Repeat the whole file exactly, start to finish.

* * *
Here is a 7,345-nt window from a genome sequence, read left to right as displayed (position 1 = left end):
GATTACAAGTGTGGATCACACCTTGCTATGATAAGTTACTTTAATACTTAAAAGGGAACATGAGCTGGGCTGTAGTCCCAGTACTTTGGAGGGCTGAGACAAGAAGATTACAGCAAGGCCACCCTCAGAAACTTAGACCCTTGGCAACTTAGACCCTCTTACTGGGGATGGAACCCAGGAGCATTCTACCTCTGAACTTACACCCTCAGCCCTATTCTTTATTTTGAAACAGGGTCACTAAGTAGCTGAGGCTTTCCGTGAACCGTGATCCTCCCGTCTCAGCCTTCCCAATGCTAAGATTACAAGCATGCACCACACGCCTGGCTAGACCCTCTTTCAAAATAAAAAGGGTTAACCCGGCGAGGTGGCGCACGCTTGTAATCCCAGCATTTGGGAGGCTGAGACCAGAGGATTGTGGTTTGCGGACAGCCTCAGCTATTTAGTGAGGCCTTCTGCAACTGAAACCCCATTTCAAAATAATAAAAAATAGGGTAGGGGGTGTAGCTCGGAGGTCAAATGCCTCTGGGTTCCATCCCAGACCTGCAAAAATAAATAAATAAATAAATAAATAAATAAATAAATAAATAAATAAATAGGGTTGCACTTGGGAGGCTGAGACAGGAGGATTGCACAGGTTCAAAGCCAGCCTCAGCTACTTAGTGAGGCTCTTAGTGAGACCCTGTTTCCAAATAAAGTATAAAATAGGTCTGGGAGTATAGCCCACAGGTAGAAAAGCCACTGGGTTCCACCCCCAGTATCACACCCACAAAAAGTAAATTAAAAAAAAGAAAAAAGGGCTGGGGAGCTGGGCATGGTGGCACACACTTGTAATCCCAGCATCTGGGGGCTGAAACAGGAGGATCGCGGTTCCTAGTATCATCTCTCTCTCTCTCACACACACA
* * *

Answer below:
Here is a 7,345-nt window from a genome sequence, read left to right as displayed (position 1 = left end):
GATTACAAGTGTGGATCACACCTTGCTATGATAAGTTACTTTAATACTTAAAAGGGAACATGAGCTGGGCTGTAGTCCCAGTACTTTGGAGGGCTGAGACAAGAAGATTACAGCAAGGCCACCCTCAGAAACTTAGACCCTTGGCAACTTAGACCCTCTTACTGGGGATGGAACCCAGGAGCATTCTACCTCTGAACTTACACCCTCAGCCCTATTCTTTATTTTGAAACAGGGTCACTAAGTAGCTGAGGCTTTCCGTGAACCGTGATCCTCCCGTCTCAGCCTTCCCAATGCTAAGATTACAAGCATGCACCACACGCCTGGCTAGACCCTCTTTCAAAATAAAAAGGGTTAACCCGGCGAGGTGGCGCACGCTTGTAATCCCAGCATTTGGGAGGCTGAGACCAGAGGATTGTGGTTTGCGGACAGCCTCAGCTATTTAGTGAGGCCTTCTGCAACTGAAACCCCATTTCAAAATAATAAAAAATAGGGTAGGGGGTGTAGCTCGGAGGTCAAATGCCTCTGGGTTCCATCCCAGACCTGCAAAAATAAATAAATAAATAAATAAATAAATAAATAAATAAATAAATAAATAGGGTTGCACTTGGGAGGCTGAGACAGGAGGATTGCACAGGTTCAAAGCCAGCCTCAGCTACTTAGTGAGGCTCTTAGTGAGACCCTGTTTCCAAATAAAGTATAAAATAGGTCTGGGAGTATAGCCCACAGGTAGAAAAGCCACTGGGTTCCACCCCCAGTATCACACCCACAAAAAGTAAATTAAAAAAAAGAAAAAAGGGCTGGGGAGCTGGGCATGGTGGCACACACTTGTAATCCCAGCATCTGGGGGCTGAAACAGGAGGATCGCGGTTCCTAGTATCATCTCTCTCTCTCTCACACACACA